01860-A: Rapid and Accurate Diagnosis of Bacterial Peritonitis
Grant Status: Closed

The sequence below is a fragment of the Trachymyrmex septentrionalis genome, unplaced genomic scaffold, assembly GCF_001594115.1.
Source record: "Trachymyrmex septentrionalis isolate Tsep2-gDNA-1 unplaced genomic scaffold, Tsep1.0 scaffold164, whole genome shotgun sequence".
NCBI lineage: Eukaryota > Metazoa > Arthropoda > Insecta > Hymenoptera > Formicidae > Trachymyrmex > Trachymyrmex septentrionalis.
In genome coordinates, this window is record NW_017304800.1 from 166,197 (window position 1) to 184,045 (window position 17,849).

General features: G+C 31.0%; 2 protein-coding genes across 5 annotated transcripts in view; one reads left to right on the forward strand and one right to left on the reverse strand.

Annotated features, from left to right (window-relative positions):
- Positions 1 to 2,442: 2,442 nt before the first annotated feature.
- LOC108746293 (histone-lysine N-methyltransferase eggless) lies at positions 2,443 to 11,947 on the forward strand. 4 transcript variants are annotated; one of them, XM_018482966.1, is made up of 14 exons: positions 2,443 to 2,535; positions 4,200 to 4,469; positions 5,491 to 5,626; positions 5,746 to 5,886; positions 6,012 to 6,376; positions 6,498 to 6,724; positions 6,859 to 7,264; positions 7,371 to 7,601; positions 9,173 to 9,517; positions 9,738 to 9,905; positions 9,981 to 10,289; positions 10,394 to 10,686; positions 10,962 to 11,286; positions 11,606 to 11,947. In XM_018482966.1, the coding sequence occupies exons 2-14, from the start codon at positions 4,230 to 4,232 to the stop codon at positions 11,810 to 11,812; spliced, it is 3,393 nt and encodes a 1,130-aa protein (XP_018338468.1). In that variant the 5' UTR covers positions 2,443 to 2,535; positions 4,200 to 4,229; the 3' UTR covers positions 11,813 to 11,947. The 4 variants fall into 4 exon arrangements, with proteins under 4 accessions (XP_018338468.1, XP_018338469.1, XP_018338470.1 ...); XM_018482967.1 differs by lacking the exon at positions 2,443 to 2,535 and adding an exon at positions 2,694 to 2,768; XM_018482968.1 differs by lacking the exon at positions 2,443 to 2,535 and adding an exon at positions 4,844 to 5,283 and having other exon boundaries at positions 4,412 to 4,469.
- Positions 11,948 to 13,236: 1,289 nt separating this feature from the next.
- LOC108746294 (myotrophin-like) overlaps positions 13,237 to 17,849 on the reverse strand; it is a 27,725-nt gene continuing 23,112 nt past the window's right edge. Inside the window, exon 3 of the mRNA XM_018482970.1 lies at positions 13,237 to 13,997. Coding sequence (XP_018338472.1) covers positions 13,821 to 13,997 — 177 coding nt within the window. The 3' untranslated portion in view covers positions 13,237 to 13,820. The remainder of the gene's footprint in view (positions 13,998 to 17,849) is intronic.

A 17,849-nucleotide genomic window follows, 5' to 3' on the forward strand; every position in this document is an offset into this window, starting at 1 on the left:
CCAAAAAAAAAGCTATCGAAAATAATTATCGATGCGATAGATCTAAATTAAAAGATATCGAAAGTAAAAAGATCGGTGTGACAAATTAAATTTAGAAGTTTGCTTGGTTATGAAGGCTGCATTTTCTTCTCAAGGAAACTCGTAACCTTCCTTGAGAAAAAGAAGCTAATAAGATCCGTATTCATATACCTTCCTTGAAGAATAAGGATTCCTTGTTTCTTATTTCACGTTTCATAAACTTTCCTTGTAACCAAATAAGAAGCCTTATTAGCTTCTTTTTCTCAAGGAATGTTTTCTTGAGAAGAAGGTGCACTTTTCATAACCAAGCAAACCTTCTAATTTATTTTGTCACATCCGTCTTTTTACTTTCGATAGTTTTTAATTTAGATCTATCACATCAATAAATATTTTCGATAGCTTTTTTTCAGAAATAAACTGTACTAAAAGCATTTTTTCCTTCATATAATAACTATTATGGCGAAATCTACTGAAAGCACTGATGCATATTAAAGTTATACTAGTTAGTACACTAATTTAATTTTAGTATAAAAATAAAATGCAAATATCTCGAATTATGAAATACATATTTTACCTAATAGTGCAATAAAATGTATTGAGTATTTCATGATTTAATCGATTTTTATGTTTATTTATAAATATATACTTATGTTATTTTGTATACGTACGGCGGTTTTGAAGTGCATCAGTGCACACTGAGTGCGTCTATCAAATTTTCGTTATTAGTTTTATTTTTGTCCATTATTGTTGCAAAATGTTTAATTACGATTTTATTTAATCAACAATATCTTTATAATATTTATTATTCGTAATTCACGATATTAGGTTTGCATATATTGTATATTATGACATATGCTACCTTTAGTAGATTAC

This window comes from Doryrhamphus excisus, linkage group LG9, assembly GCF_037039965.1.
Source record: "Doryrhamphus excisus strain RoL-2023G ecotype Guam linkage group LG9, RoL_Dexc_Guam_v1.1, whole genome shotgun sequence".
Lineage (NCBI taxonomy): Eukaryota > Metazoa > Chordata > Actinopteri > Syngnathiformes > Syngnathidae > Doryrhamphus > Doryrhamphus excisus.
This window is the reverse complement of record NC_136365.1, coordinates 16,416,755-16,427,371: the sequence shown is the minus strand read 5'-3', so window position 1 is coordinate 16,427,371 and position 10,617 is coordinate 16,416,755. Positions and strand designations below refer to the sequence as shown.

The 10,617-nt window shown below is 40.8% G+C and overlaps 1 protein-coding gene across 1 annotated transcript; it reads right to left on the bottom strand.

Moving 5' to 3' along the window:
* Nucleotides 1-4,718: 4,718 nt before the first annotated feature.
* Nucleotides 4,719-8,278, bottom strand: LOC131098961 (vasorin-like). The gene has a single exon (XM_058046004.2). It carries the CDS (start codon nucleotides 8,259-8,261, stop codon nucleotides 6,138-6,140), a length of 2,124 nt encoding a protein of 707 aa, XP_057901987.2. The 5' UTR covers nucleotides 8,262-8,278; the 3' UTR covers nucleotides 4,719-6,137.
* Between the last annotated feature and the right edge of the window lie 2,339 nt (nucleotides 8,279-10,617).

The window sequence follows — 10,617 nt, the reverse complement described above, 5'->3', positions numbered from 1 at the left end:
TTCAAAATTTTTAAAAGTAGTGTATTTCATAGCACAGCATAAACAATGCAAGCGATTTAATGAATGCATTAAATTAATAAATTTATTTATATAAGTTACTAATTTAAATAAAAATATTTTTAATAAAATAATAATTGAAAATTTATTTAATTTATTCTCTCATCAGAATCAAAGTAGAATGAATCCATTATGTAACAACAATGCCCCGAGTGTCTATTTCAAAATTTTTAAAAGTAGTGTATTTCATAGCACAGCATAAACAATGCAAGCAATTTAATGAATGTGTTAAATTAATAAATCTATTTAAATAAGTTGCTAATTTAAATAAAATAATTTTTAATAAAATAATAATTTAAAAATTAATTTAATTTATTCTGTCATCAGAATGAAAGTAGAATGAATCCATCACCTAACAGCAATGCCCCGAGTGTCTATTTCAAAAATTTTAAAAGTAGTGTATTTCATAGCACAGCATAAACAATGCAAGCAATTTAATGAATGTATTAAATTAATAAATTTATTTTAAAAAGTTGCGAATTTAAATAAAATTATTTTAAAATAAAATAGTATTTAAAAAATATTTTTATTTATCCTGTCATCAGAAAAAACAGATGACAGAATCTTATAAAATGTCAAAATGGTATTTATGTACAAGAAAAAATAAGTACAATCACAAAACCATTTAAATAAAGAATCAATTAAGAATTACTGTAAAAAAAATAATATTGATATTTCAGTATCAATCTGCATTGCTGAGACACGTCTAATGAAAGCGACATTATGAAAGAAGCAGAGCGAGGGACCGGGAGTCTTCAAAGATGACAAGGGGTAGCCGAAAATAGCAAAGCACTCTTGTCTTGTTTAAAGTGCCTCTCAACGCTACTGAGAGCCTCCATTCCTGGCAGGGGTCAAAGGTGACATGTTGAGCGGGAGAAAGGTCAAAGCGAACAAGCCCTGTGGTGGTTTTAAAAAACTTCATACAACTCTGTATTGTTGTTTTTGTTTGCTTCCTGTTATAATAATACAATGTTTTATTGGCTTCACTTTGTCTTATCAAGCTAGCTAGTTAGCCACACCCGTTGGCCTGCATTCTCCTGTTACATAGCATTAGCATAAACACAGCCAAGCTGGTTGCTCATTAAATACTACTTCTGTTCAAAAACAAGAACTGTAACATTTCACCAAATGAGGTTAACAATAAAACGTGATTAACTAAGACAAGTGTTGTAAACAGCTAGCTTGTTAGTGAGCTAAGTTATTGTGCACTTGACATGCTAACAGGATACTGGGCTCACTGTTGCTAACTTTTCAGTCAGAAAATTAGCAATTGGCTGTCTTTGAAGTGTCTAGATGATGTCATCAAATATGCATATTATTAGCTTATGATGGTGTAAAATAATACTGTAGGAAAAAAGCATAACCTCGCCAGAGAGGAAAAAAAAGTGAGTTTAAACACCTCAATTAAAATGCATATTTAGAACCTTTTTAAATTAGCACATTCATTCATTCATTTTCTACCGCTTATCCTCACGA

Project SummaryBacterial peritonitis (infection in the abdominal cavity) is a life-threatening condition in dogs having a high mortality rate (up to 30% in some reports). It usually results from a perforation of the gastrointestinal tract. Such a perforation commonly occurs secondary to things like a tumor in the intestines, a foreign body, an ulcer in the stomach, etc. Clinical signs associated with this condition are variable, ranging from vague signs such as lethargy and anorexia to more specific signs such as vomiting or abdominal pain. However, at best only half of dogs with bacterial peritonitis show abdominal pain and only � of affected dogs exhibit signs of vomiting. The fact that clinical signs are so variable can make diagnosis of bacterial peritonitis a challenge for veterinarians. Cases of bacterial peritonitis will eventually produce free abdominal fluid that can be seen on radiographs (X-rays) or abdominal ultrasound and can be sampled. However, since peritonitis is not the only reason dogs can have free abdominal fluid, the fluid needs to be further analyzed to prove that it is consistent with bacterial peritonitis. In many cases, primary care veterinarians are unable to perform such fluid analysis in-house. In veterinary medicine, it is widely accepted that bacterial peritonitis is present when there are bacteria-filled inflammatory cells in the fluid. This is seen on a slide made from the abdominal fluid. Alternatively, a positive bacterial culture of the abdominal fluid can prove peritonitis. For many primary care veterinarians, neither of these tests can be done at the time the fluid is sampled. Cultures can take up to 5-7 days to return from the laboratory during which time the dog's condition can decline to the point of death, especially if untreated. Similarly, fluid analysis including a cytologic examination is usually performed at a reference laboratory due to discomfort with or lack of access to an in-house microscopic exam. This means that there is a minimum of a 12-24 hour turn-around time for a practitioner to get results from the fluid analysis. This time delay can lead to significant worsening of the dog's condition and, in some cases, death. There is a need for all primary care and first line emergency clinicians to have access to a bed-side diagnostic test that can aid in the challenging diagnosis of bacterial peritonitis. In human medicine, there are multiple publications describing use of the Multistix 8 SG Reagent Strip (a commonly used dipstick strip for urine analyses) to diagnose spontaneous bacterial peritonitis. Specifically, the leukocyte esterase test pad on the reagent strip is designed to determine the degree of activity of granulocyte esterase. Granulocyte esterase is an enzyme produced by activated neutrophils (inflammatory cells). In the presence of granulocyte esterase, the leukocyte esterase test pad on the reagent strip will have a colorimetric reaction (ie. change color) with the degree of color change indicating the amount of the enzyme that is present in the sample. Therefore, a positive reaction on the reagent strip in a patient with abdominal effusion is consistent with a patient with bacterial peritonitis. We collected samples of free abdominal fluid from 60 dogs presenting to the Purdue University Veterinary Teaching Hospital from June 2012-July 2013. Each sample was tested via the reagent strip, analyzed microscopically at the clinical pathology laboratory, and cultured. We compared the results from the reagent strip (color change or not) to the microscopic and culture findings to determine the accuracy of the reagent strip to diagnose peritonitis or not. We determined that the results of the dipstick had a 91.7% specificity. Therefore, if the dipstick results are negative, 91.7% of the time the patient does not have bacterial peritonitis. This finding is very similar to what was determined in human medicine. Based on these findings,
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